VAL ALTOUNIAN/SCIENCE TRANSLATIONAL MEDICINE Patients who receive blood stem cells from a donor run a risk of developing immediate life-threatening infections and, a month or so later, graft-versus-host disease (GVHD). But a report published in Science Translational Medicine today (May 18) shows that treating stem cell transplant patients with particular antibiotics might increase GVHD severity.
“The key message is that some antibiotics that we routinely use for transplant patients . . . can really amplify the principal nemesis, which is graft-versus-host disease,” said James Ferrara of Mount Sinai Hospital in New York City who was not involved in the study. “This article starts to illuminate . . . which antibiotics are most harmful and why.”
If a person’s immune system is impaired because of, say, leukemia or other blood cancers, it’s possible they will require an infusion of donor blood stem cells—known as an allogeneic hematopoietic stem cell transplantation...
The problem is, “we have chosen the antibiotics largely based on how many different kinds of bacteria they might protect against—so the broader the coverage the better,” Ferrara said. But it is now clear that “this protection comes at a price.”
Recent studies have indicated that a person’s gut microbiome can affect the severity of GVHD, which manifests shortly after transplantation when donor immune cell numbers begin to expand and attack the host. Jenq and colleagues therefore wondered whether the antibiotics used to protect patients at the peri-transplantation stage could have longer-term consequences.
The team retrospectively examined data on 857 allo-HSCT patients, finding that those individuals who had been treated with piperacillin-tazobactam, or imipenem-cilastatin—two antibiotics that kill a broad spectrum of bacterial species—were more likely to have later died from GVHD-related causes. The use of other antibiotics, such as cefepime and aztreonam, on the other hand, were not associated with increased GVHD-related mortality.
The two apparently safer antibiotics are less effective at killing certain commensal bacteria, explained Jenq, and indeed the team found that stool samples from patients treated with piperacillin-tazobactam had overall larger losses of several important intestinal bacterial populations compared with cefepime- and aztreonam-treated patients.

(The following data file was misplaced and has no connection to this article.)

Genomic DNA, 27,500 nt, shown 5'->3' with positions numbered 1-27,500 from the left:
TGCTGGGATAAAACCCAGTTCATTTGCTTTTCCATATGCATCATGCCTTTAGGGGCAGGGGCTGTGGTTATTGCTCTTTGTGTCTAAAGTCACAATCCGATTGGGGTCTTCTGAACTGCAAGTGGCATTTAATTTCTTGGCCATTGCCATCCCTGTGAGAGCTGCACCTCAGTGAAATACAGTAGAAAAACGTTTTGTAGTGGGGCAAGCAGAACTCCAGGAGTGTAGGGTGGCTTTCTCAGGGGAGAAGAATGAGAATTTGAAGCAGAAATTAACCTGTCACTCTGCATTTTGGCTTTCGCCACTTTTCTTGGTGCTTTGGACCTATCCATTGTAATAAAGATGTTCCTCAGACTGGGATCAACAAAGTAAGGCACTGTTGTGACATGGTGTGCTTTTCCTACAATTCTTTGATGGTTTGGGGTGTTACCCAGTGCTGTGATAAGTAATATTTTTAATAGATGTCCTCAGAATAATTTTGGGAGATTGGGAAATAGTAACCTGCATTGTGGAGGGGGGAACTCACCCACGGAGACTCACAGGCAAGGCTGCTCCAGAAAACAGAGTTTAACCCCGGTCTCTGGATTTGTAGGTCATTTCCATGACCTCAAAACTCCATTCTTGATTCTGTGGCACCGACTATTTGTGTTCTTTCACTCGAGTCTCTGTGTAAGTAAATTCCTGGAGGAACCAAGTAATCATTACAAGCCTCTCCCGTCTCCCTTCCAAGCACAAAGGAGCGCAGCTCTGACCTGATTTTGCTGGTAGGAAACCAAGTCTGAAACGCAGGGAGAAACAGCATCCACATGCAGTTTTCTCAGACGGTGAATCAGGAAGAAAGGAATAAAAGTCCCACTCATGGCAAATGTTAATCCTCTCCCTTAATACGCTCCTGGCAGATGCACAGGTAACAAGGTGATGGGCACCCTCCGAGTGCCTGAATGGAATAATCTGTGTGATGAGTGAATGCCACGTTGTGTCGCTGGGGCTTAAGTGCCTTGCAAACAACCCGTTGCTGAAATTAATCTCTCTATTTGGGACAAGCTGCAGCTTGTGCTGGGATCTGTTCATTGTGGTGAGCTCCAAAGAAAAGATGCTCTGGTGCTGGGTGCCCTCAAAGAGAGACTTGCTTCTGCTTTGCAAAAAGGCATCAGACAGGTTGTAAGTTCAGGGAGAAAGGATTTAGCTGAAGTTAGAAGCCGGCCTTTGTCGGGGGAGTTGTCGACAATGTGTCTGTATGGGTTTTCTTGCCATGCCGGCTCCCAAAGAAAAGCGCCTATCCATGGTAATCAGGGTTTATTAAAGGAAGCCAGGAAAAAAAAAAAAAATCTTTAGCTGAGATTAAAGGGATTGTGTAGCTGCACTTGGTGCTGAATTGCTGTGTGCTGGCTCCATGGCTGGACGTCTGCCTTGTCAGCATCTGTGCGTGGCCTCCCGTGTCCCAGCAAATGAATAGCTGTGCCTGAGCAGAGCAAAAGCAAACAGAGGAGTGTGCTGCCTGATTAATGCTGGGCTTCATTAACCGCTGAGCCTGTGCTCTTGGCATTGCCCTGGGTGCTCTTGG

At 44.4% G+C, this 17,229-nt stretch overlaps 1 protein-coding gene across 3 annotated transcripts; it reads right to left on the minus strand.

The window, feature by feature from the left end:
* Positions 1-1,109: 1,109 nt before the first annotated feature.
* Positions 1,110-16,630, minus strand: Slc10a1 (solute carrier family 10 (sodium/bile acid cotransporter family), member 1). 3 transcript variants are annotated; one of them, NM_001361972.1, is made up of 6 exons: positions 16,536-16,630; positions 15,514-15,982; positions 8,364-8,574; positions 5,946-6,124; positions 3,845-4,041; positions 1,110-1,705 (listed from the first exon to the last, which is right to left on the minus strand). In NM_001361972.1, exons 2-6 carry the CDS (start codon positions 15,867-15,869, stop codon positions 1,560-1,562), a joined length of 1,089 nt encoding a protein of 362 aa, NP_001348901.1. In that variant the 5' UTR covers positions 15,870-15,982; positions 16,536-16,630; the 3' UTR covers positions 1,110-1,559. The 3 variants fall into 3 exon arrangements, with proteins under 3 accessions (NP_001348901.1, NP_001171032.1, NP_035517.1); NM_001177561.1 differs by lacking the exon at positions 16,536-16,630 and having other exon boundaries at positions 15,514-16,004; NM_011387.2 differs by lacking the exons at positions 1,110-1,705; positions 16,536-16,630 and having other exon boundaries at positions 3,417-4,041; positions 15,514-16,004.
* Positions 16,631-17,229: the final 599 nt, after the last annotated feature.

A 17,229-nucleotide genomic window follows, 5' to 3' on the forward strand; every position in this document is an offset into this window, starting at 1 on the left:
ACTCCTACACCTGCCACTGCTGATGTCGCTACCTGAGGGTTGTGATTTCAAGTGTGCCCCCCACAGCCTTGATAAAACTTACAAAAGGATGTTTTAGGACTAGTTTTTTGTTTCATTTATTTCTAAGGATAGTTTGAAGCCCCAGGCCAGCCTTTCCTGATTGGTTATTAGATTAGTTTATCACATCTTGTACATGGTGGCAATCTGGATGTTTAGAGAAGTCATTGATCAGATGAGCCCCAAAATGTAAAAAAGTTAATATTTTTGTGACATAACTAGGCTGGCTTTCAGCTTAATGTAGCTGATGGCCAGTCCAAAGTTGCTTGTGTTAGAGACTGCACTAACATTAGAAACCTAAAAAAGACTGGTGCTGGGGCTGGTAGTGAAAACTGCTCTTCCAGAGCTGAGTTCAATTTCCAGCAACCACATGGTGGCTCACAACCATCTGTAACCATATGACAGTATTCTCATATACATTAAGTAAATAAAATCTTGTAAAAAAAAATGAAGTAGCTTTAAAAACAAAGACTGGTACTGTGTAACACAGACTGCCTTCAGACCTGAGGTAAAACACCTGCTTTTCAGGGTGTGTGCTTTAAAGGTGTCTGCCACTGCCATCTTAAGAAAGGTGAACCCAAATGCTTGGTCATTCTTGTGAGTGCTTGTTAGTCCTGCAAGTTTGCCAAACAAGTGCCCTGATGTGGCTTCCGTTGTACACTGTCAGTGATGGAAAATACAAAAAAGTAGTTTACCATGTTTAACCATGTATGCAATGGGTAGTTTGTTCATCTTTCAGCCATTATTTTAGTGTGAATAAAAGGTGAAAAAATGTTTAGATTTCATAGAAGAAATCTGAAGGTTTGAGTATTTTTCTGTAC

This association alone “is interesting,” said stem cell transplantation specialist Amin Alousi of the MD Anderson Cancer Center in Houston, Texas, “but what really is very impressive is that the researchers didn’t stop there. They took it back to the lab and studied this in mice.”
Jenq and colleagues showed that in a mouse model of allo-HSCT, treatment with piperacillin-tazobactam or imipenem-cilastatin increased GVHD-related mortality considerably over that seen in cefepime- or aztreonam-treated animals.
In the colons of mice treated with imipenem-cilastatin, the team observed increased numbers of proinflammatory effector T cells, increased production of the inflammatory cytokine IL-23, and increased destruction of the intestinal mucus lining due to an overgrowth of Akkermansia muciniphila bacteria. Together, these effects may worsen inflammation generally, the authors proposed, thus exacerbating GVHD.
No matter the mechanism, the authors “report a new interaction of antibiotics with our microbiome and immune system that was not realized before,” said allogenic transplantation expert Ernst Holler of University Hospital Regensburg in Germany who was not involved in the study. To examine the potential benefits of a modified “microbiota-sparing antibiotic” regimen for allo-HSCT patients, he added, “the next step would be a randomized trial.”
Y. Shono et al., “Increased GVHD-related mortality with broad-spectrum antibiotic use after allogeneic hematopoietic stem cell transplantation in human patients and mice,” Science Translational Medicine, 8:339ra71, 2016.